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Front Microbiol. 2011 Jun 28;2:138. doi: 10.3389/fmicb.2011.00138. eCollection 2011.

Secrets of a successful pathogen: legionella resistance to progression along the autophagic pathway.

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Department of Microbiology and Immunology, University of Michigan Medical School Ann Arbor, MI, USA.


To proliferate within phagocytes, Legionella pneumophila relies on Type IV secretion to modulate host cellular pathways. Autophagy is an evolutionarily conserved degradative pathway that captures and transfers a variety of microbes to lysosomes. Biogenesis of L. pneumophila-containing vacuoles and autophagosomes share several features, including endoplasmic reticulum (ER)-derived membranes, contributions by the host GTPases Rab1, Arf1 and Sar1, and a final destiny in lysosomes. We discuss morphological, molecular genetic, and immunological data that support the model that, although A/J mouse macrophages efficiently engulf L. pneumophila within autophagosomal membranes, the Type IV effector proteins DrrA/SidM, LidA, and RalF prolong association with the ER. By inhibiting immediately delivery to lysosomes, the bacteria persist in immature autophagosomal vacuoles for a period sufficient to differentiate into an acid-resistant, replicative form. Subsequent secretion of the Type IV effector LepB releases the block to autophagosome maturation, and the adapted progeny continue to replicate within autophagolysosomes. Accordingly, L. pneumophila can be exploited as a genetic tool to analyze the recruitment and function of the macrophage autophagy pathway.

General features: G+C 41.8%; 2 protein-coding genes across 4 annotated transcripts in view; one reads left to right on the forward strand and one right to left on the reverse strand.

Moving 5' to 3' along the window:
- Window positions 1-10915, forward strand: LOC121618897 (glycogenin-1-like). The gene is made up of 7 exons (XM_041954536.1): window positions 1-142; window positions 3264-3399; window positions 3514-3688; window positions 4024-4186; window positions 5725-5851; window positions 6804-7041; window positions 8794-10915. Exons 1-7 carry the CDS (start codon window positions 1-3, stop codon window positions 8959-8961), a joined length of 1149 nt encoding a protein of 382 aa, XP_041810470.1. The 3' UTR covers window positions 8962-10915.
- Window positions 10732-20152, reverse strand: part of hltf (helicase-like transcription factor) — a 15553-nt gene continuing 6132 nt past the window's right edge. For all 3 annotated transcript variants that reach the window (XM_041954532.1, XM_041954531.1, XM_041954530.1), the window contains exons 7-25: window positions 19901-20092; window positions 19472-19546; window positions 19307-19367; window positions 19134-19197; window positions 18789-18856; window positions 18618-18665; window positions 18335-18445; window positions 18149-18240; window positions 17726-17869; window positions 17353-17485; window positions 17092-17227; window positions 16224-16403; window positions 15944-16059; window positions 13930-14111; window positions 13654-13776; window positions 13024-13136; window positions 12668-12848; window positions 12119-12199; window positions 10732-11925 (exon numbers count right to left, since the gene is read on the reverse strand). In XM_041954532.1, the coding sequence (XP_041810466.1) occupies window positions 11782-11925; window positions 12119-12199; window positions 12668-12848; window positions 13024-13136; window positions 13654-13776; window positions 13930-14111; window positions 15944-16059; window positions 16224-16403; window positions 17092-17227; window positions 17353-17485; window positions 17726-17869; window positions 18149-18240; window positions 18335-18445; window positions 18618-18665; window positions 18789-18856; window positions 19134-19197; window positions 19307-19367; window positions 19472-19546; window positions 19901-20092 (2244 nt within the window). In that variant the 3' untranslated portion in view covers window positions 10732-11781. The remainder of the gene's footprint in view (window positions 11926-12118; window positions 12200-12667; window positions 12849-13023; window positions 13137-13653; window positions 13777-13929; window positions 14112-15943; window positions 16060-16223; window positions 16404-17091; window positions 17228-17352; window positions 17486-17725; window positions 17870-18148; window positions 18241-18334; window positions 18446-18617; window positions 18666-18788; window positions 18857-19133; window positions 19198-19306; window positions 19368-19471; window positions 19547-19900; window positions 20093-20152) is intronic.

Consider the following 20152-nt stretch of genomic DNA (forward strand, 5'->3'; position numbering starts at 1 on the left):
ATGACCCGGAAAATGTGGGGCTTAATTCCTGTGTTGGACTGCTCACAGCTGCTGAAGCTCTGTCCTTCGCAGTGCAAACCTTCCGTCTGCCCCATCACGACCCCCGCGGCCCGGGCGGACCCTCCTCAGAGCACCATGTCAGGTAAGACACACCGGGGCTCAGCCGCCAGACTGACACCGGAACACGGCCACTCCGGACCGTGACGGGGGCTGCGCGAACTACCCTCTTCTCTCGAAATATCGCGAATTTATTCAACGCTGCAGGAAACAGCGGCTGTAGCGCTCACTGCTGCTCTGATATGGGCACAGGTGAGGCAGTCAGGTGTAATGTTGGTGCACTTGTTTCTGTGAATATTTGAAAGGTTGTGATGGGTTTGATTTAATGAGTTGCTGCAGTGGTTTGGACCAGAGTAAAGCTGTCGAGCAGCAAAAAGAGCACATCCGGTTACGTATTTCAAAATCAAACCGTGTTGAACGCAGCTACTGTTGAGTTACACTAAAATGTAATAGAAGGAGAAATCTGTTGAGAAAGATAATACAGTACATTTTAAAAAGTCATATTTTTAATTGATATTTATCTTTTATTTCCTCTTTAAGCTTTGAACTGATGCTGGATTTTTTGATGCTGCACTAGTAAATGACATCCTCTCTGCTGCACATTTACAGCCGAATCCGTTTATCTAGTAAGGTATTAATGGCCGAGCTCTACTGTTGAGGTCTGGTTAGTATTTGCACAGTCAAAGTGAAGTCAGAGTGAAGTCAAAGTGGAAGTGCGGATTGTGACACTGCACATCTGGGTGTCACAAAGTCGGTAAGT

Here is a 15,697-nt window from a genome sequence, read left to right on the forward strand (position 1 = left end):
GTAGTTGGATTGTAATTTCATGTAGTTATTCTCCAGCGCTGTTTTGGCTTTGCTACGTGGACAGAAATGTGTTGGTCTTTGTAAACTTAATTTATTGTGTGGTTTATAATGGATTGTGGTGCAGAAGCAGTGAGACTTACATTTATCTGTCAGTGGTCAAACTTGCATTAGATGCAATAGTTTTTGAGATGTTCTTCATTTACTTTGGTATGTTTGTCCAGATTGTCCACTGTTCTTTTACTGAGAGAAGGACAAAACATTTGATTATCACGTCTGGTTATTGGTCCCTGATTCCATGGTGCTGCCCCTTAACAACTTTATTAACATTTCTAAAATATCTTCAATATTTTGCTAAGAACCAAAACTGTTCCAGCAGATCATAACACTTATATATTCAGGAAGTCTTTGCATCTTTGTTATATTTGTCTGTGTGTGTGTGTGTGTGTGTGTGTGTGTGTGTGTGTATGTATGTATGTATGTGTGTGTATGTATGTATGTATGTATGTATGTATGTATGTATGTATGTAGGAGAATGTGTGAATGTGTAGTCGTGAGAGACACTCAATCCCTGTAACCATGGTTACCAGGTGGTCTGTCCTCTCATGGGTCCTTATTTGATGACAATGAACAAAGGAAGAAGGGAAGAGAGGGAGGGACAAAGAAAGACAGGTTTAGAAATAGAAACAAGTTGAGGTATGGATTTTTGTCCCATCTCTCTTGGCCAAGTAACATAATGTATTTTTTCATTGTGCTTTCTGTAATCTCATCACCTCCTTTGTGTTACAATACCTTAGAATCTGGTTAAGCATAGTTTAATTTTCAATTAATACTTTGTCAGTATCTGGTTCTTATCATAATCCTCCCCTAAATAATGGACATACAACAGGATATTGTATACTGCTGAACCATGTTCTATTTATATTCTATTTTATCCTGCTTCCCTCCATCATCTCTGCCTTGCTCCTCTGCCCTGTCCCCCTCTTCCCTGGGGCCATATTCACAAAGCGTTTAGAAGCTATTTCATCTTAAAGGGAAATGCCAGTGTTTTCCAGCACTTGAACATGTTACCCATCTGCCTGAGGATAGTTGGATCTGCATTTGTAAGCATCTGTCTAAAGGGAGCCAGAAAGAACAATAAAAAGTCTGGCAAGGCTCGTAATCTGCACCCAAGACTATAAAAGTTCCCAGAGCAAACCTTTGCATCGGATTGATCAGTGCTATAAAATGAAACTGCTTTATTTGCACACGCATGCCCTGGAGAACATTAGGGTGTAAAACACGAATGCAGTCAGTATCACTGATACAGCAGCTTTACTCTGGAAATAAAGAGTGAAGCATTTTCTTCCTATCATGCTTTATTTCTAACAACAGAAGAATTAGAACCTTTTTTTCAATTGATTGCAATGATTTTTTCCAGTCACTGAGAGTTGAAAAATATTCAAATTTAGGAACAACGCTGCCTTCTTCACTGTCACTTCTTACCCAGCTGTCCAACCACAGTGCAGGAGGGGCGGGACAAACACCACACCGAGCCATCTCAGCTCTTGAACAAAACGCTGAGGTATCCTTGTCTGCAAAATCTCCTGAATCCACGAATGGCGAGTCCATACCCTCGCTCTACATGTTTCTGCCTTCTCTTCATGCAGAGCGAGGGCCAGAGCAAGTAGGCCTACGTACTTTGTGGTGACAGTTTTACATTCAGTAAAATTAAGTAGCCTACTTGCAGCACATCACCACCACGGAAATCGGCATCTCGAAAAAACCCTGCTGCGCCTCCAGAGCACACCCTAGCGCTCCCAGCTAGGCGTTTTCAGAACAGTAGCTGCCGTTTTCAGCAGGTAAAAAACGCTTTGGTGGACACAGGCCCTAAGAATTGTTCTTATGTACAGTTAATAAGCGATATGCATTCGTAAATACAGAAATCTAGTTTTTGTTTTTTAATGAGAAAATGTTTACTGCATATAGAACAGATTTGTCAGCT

Legionella pneumophila; Rab conversion; Type IV secretion system; autophagy; vacuole maturation

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